The mechanisation of the beautiful game

It was as inverse a relationship as Dorian Gray’s with his portrait. For decades, Italy played a cold and defensive football that bucked their own nation’s splendour. The team is now among the easiest on the eye. Besides the obvious qualm — is Italy about to become a dump? — I cling to such mercies in a bland age for the game.

Euro 2020 is the first major tournament that has not held my attention since 1986, when I was four and there was no television at home. Were it not for the risk of bruising your abdomen with laughter, I would claim to have been working too hard.

The real problem has been in gestation for the best part of a decade. It started with the cult of “pressing” (running to recover the ball). It continued with the NFL-style rehearsal of attacking plays. Pep Guardiola once benched Thierry Henry for moving out of place in a sequence of passes. The fact that it had netted him a goal was scant mitigation.

Add astronaut levels of physical conditioning to this micromanagement, and you have the mechanisation of a game whose central point is anarchic expression. Undivided into “sets”, “pitches” or “phases”, football at its best is as formless as a great city. The modern game has something of Canberra about it.

A proxy measure of the change is the physical shape of the players. They were once Rolling Stone-thin, all the better to turn on a centime and thread sinuous passes. Now even the most mobile positions — full backs, midfielders, wingers — have the tight-shirted, gym-inflated look of a certain kind of City trader on a night out.

I mostly salute the Americanisation of football: the data, the granular analysis, the consumer-friendliness. The one import I question is the idea that athleticism is intrinsically compelling. The place for it is athletics.

To say one good thing about the new game, it has taught me patience for the idea that development is not axiomatically progress. In most things, I am what the Canadian writer John Ralston Saul would call one of “Voltaire’s bastards”. I find modernist LA more beautiful than Prague. I view with suspicion the historical laundering of what we are no longer meant to call the Dark Ages. It is all I can do to keep my dinner in my stomach when some fool sells the lockdown as the path to slower, more soulful living. Here I am, though, moping over football’s artisans as the new breed of spinning jennies churn around them.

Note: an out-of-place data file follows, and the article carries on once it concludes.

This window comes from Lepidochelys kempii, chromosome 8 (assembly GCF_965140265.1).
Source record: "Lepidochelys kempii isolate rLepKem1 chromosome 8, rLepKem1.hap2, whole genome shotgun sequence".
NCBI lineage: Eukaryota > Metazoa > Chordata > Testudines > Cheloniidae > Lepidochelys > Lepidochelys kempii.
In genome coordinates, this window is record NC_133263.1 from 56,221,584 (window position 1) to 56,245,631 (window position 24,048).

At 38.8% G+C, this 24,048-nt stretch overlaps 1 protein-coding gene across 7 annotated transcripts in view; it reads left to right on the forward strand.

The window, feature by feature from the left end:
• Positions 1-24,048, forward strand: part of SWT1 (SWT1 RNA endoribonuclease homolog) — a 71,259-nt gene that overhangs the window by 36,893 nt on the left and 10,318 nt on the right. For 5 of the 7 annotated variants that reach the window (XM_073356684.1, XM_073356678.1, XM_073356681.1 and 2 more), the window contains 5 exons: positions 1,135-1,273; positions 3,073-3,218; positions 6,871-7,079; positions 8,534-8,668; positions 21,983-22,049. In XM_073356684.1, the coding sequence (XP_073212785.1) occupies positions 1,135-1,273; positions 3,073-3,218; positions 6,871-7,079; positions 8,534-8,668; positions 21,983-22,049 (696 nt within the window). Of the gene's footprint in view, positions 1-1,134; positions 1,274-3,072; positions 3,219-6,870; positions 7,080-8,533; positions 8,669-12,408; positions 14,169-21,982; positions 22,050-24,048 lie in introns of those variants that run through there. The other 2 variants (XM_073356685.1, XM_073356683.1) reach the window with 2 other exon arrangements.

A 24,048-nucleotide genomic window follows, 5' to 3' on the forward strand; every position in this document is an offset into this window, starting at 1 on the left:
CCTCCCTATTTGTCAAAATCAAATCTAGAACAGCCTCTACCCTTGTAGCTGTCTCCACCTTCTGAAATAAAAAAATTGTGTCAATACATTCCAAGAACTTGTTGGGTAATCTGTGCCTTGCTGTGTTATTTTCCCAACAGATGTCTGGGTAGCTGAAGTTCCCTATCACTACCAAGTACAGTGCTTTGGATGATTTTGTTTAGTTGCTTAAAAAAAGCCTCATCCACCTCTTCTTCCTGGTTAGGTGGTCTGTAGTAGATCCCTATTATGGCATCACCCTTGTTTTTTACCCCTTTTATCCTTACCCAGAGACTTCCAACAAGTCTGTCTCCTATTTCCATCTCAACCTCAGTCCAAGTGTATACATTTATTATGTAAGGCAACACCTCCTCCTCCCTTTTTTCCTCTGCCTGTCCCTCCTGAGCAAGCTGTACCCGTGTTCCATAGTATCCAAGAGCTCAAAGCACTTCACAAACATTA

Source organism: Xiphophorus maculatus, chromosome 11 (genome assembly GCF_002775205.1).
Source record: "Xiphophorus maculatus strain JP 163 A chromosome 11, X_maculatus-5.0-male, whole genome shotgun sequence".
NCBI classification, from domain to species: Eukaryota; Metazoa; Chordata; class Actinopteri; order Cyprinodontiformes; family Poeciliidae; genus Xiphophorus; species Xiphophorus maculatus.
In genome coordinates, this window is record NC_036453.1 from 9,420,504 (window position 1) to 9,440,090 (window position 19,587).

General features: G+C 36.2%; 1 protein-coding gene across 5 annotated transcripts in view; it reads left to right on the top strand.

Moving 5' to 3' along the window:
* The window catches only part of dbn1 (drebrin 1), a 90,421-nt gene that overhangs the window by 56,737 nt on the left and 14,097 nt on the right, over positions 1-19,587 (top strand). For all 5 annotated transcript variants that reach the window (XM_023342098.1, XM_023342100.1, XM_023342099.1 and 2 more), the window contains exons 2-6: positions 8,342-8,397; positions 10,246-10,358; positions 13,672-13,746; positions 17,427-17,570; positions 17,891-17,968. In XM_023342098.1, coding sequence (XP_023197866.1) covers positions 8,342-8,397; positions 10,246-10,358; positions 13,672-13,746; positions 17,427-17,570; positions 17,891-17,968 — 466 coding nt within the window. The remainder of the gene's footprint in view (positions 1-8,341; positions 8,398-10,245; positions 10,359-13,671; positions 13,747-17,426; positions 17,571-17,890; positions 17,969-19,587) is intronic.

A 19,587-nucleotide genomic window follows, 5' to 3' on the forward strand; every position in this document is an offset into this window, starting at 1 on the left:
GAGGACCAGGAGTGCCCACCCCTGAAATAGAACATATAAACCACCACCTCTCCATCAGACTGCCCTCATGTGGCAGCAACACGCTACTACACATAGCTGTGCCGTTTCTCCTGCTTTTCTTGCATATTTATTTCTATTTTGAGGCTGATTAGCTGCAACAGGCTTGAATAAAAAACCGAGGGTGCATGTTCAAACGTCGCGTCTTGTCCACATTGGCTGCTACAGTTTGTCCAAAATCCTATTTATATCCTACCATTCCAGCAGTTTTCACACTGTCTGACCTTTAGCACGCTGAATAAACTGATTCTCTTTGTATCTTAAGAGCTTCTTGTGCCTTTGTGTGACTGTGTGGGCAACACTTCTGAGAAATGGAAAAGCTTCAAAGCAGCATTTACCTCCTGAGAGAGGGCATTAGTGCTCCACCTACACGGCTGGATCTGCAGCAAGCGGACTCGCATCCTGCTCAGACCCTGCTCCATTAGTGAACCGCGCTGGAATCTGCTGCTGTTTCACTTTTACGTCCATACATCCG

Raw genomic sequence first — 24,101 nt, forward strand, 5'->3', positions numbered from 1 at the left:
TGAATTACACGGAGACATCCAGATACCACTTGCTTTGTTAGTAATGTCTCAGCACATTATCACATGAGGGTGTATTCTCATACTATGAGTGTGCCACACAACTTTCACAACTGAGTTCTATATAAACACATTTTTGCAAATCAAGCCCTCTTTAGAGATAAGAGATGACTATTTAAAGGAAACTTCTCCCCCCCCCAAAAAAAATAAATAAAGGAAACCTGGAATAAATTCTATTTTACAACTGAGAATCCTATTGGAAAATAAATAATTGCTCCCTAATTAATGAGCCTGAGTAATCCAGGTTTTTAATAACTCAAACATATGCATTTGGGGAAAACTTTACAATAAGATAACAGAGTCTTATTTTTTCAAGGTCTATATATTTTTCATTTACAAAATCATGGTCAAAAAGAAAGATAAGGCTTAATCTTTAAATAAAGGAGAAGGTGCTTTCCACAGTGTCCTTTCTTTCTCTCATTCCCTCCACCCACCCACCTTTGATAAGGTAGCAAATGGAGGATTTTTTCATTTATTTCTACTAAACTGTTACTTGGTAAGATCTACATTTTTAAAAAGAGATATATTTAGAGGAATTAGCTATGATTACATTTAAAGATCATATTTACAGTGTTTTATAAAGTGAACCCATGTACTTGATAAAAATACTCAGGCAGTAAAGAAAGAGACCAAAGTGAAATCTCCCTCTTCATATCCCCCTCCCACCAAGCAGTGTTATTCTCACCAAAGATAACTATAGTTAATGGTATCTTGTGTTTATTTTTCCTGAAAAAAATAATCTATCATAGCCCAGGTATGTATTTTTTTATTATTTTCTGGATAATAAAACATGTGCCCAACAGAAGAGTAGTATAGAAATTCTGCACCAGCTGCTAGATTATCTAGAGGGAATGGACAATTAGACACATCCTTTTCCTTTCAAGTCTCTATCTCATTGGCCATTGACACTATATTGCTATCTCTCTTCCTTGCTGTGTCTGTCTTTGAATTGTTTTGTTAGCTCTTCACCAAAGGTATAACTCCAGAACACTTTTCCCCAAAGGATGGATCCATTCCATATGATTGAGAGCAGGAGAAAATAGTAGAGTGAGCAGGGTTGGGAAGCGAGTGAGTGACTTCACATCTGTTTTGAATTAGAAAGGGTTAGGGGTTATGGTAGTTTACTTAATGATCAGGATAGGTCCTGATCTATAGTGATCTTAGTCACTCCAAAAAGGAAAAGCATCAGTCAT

Younger readers will diagnose early-onset middle-age here, and its attendant nostalgia. Older ones might comfort me that sporting trends are cyclical. There was a moral panic in tennis when Pete Sampras and other ballistic servers first emerged. What followed them was a constellation of genius that is still with us.

The green shoots of a stylistic renaissance have poked through in this tournament. There is Spain’s Pedri, the competition’s youngest ever starter. The Dutchman Frenkie de Jong is another who bears the telling stamp of the old school: he seems to run faster with the ball than without. 

In the end, though, I sense their diaphanous promise will be brought to heel. This is a sport that now gives the time of day to that most soul-hollowing of statistics: distance covered. 

An examiner once said of the dazzling scholar Jeremy Wolfenden that “he wrote as though it were all beneath him; he wrote as though it were all such a waste of his time”. From George Best to Ronaldinho, nations great and small had footballers with the same majestic languor. Italy at their meanest still accommodated Roberto Baggio, even as a ruined knee rendered him borderline immobile.

The point is not that skill and wit have gone. Given the speed of the game, players need to be better than ever at controlling the ball and spotting opportunities. England alone have a couple of young masters.

It just that all this flair is wedged into a corset of defensive duties, clockwork passing patterns and — oh, the vulgarity — running. At club level, Kevin De Bruyne, perhaps the grandest talent left in the tournament, is a case in point. See him recover the ball, find his station out wide and whip a scudding cross, ad infinitum. It is beautiful, but so is a caged blue jay.

Email Janan at [email protected]

Follow @FTLifeArts on Twitter to find out about our latest stories first


Source link

Related Articles

Back to top button